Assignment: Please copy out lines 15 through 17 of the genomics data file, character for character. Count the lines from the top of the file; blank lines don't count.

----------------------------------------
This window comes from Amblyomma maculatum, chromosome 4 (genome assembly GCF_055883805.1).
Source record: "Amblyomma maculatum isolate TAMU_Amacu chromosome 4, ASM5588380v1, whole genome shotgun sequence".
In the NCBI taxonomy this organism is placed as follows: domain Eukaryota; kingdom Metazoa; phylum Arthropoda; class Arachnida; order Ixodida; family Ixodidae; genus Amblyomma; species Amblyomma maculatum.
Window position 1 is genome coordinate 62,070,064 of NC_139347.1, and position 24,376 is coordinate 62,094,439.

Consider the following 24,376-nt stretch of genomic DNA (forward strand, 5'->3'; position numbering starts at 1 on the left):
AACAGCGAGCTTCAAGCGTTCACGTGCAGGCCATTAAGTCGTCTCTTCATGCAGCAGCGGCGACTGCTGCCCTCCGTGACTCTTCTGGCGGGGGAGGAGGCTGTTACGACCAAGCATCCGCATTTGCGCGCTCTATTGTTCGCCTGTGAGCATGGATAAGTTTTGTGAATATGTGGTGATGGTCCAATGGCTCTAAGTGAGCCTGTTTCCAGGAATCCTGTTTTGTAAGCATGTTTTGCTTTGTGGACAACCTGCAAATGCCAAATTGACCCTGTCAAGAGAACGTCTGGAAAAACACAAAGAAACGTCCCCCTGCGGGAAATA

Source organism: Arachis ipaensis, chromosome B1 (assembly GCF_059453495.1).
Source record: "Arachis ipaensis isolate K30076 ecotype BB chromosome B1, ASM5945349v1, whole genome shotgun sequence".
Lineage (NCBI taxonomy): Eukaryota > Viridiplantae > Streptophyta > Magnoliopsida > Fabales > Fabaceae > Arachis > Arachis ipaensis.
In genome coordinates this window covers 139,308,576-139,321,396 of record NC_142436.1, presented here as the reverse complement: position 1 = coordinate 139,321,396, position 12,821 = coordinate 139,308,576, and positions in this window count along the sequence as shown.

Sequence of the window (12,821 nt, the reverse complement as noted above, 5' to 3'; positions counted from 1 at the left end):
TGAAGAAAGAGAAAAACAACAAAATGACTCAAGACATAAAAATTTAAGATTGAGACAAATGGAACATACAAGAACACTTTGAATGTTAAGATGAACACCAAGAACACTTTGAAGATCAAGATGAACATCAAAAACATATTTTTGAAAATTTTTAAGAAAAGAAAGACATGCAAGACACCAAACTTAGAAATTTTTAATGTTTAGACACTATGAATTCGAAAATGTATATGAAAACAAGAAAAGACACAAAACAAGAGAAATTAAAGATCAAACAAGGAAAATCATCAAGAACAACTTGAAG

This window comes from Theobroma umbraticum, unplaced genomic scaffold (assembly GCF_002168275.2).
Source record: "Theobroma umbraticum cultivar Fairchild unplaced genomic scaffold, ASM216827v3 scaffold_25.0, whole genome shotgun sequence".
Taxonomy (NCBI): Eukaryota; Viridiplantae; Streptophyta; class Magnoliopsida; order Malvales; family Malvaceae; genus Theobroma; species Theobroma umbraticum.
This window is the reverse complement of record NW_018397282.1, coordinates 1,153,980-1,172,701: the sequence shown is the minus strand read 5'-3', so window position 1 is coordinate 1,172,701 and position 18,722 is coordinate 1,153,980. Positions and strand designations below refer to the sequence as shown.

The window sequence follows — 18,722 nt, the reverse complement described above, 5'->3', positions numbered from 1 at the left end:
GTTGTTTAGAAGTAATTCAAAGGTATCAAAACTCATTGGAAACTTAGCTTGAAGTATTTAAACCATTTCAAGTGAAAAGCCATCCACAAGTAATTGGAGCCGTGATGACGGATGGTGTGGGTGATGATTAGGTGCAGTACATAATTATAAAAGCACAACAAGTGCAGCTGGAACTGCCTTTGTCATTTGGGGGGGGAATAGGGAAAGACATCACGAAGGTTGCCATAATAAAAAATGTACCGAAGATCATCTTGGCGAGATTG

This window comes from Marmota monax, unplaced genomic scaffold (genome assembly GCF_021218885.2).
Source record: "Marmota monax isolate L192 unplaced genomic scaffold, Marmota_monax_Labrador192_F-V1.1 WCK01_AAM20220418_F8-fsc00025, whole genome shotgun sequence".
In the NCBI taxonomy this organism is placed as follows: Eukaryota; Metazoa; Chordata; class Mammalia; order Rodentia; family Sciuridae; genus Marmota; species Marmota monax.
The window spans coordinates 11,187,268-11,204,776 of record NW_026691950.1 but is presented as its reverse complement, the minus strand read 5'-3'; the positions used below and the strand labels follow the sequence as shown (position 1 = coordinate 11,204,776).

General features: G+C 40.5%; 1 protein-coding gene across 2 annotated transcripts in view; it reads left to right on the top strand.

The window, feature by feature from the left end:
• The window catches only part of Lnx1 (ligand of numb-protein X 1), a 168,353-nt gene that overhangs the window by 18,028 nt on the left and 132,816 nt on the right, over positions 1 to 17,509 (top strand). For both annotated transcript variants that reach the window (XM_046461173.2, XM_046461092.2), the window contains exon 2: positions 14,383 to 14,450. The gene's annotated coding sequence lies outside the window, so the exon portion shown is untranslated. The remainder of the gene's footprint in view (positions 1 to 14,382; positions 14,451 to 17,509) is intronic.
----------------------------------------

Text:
Taxonomy (NCBI): Eukaryota; Viridiplantae; Streptophyta; class Magnoliopsida; order Malvales; family Malvaceae; genus Theobroma; species Theobroma umbraticum.
This window is the reverse complement of record NW_018397282.1, coordinates 1,153,980-1,172,701: the sequence shown is the minus strand read 5'-3', so window position 1 is coordinate 1,172,701 and position 18,722 is coordinate 1,153,980. Positions and strand designations below refer to the sequence as shown.

The window sequence follows — 18,722 nt, the reverse complement described above, 5'->3', positions numbered from 1 at the left end: